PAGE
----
their quartering areas, with several thousand more in the bush awaiting
On Monday, April 29, UNITA's "management commission" - created as an interim body
until a party congress is held - reminded parliament's ad-hoc commission for
peace and national reconciliation that UNITA forces must be properly catered
for under the terms of the MOU.
Analysts have warned that government inability to provide for the troops and
their families could undermine the demobilisation process and encourage
banditry. The Catholic
station Radio Ecclesia reported that lack of supplies in
cantonement areas in Kwanza-Norte province had led to UNITA troops
stealing from surrounding villages.
The government has asked the United Nations to help provide assistance for
the quartering and family areas. A taskforce under the UN Humanitarian
Coordinator is currently drafting a contingency plan for emergency
humanitarian aid for a limited period.
"The components of the plan are still being defined, but may include food
assistance, emergency kits, health and nutritional screening, vaccinations,
shelter, water, screening of vulnerable groups and civic training. UN Agencies
are also identifying the pre-conditions required for humanitarian interventions
in quartering and family areas, including information on the quartering process,
an operational framework and the creation of coordination mechanisms," a
report by the Office for the Coordination of Humanitarian Affairs (OCHA) said.
Although representatives from the troika nations of the United States, Russia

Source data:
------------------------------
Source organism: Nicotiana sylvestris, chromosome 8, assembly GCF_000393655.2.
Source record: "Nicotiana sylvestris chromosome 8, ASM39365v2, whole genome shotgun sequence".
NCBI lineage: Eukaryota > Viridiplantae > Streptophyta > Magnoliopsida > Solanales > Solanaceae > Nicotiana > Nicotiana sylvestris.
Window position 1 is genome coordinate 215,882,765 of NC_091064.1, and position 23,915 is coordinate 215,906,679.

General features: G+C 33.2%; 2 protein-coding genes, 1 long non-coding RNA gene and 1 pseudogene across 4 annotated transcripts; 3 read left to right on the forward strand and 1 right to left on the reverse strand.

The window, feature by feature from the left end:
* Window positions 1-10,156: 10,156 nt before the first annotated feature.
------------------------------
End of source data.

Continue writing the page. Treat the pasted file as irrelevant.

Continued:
and Portugal have observer status on the Joint Military Commission,
demobilisation will effectively be run by the government. "It's a highly
asymmetrical situation. In practice the government will be leading the
quartering and demobilisation process," Jaoa Porto, a senior researcher at the
Pretoria-based Institute for Security Studies (ISS) told IRIN.
There have been two failed peace agreements overseen by UN peacekeepers
in which UNITA failed to demobilise. This time around the Angolan government
appears determined to control the process.
However, analysts warn that an un-addressed problem is the amount of
weapons in civilian hands, distributed mainly by the government in 1992 when
civil war reignited. "We are starting to see positive developments [regarding
peace] but at the same time we are witnessing a worrying rise in crime," said
Demobilisation is expected to finish at the end of June. After that, 5,000
former UNITA soldiers are to be absorbed by the FAA, with the rest provided
with vocational training geared to their reinsertion within society at the
beginning of 2003. The government has set up a National Reconstruction
Service to provide employment. The government has asked for UN support to
help host an "urgent" donor conference to support the social reintegration
However, according to Porto, the "international community is in a wait and
see mode. They burnt themselves quite seriously in the past [over the failed
1991 Bicesse peace agreement and Lusaka in 1994]".
At the conclusion of the demobilisation and reintegration process, Angola
moves towards a power sharing political settlement under the terms of the
Lusaka accord to culminate in general elections. "This ceasefire agreement is
just the beginning, it's just the military aspect of the conflict. It won't solve
the structural problems [that led to war]," said Porto.(IRIN)